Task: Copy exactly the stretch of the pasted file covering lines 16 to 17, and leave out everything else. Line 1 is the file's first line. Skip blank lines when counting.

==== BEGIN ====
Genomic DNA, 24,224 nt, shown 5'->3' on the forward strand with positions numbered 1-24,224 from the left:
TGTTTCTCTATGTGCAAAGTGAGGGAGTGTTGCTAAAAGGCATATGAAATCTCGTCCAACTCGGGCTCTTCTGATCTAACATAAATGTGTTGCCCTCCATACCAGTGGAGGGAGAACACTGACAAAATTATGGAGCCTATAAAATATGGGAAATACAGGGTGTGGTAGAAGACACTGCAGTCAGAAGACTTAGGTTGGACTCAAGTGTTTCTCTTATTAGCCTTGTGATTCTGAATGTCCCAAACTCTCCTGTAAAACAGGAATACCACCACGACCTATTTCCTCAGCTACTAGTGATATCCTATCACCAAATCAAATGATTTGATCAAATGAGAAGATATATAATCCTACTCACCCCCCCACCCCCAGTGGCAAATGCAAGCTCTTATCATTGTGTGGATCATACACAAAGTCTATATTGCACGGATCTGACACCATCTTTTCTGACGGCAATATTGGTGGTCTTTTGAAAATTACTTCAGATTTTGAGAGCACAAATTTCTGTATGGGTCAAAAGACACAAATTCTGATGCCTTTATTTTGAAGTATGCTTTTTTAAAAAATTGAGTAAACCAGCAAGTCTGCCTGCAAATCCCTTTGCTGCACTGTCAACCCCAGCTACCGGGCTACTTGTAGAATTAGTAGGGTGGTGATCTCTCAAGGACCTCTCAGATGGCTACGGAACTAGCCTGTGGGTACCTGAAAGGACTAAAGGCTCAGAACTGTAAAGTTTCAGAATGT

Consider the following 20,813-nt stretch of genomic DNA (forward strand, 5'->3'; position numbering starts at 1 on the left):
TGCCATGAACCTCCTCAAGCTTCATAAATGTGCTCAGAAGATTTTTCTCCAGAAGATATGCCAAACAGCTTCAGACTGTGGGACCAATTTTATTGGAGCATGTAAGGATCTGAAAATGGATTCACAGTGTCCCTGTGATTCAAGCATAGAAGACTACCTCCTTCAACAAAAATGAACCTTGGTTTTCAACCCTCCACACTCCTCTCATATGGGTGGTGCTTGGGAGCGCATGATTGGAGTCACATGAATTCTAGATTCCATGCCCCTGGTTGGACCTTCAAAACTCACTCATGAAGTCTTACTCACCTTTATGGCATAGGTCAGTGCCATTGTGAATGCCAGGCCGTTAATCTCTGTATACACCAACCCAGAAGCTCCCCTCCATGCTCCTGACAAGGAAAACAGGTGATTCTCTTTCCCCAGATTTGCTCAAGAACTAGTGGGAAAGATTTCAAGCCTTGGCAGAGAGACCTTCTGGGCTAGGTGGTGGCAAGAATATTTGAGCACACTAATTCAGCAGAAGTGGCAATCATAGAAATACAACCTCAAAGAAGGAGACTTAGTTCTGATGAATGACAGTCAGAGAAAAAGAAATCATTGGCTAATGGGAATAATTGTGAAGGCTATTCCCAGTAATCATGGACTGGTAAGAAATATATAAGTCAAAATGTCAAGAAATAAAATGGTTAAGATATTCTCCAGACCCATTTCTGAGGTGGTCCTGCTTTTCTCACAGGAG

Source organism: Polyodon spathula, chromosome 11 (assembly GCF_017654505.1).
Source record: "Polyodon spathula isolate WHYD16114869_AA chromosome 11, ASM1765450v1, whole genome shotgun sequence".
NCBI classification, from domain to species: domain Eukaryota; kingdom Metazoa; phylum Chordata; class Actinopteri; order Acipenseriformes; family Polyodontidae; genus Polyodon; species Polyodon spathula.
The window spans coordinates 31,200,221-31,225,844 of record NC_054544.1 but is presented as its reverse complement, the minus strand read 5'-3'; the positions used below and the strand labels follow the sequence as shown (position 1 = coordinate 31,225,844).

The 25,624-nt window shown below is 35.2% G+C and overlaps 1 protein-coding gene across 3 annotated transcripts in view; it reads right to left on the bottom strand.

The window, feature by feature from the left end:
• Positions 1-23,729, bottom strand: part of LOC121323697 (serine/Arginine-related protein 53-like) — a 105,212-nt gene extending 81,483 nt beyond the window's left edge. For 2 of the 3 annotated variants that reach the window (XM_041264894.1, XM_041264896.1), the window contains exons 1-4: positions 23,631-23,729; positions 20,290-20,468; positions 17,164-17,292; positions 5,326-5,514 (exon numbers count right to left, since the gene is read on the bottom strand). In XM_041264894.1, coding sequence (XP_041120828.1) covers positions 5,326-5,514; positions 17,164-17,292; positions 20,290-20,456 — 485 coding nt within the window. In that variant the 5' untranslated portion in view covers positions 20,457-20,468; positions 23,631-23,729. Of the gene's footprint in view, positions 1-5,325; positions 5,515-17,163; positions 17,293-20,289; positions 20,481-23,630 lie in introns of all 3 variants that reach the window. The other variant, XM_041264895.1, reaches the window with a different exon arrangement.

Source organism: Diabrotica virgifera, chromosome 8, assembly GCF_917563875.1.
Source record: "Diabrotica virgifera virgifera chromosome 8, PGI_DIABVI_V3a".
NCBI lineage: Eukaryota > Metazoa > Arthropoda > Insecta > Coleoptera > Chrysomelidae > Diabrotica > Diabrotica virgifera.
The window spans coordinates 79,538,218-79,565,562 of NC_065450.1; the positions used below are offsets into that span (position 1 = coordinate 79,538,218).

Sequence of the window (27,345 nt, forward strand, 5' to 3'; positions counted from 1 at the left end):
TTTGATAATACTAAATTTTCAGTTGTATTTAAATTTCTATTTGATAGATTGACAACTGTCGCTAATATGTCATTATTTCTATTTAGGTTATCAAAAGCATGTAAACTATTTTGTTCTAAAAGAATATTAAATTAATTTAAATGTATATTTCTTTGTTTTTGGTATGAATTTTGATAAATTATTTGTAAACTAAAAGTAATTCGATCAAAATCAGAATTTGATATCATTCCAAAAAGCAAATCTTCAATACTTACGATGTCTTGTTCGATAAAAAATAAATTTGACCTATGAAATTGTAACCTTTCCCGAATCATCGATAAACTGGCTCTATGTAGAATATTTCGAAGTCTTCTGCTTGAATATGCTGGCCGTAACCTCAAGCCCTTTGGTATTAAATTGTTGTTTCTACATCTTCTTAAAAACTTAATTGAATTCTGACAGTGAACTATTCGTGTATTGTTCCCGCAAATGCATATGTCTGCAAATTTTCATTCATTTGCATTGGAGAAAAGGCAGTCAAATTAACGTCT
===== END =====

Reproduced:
Sequence of the window (27,345 nt, forward strand, 5' to 3'; positions counted from 1 at the left end):
TTTGATAATACTAAATTTTCAGTTGTATTTAAATTTCTATTTGATAGATTGACAACTGTCGCTAATATGTCATTATTTCTATTTAGGTTATCAAAAGCATGTAAACTATTTTGTTCTAAAAGAATATTAAATTAATTTAAATGTATATTTCTTTGTTTTTGGTATGAATTTTGATAAATTATTTGTAAACTAAAAGTAATTCGATCAAAATCAGAATTTGATATCATTCCAAAAAGCAAATCTTCAATACTTACGATGTCTTGTTCGATAAAAAATAAATTTGACCTATGAAATTGTAACCTTTCCCGAATCATCGATAAACTGGCTCTATGTAGAATATTTCGAAGTCTTCTGCTTGAATATGCTGGCCGTAACCTCAAGCCCTTTGGTATTAAATTGTTGTTTCTACATCTTCTTAAAAACTTAATTGAATTCTGACAGTGAACTATTCGTGTATTGTTCCCGCAAATGCATATGTCTGCAAATTTTCATTCATTTGCATTGGAGAAAAGGCAGTCAAATTAACGTCT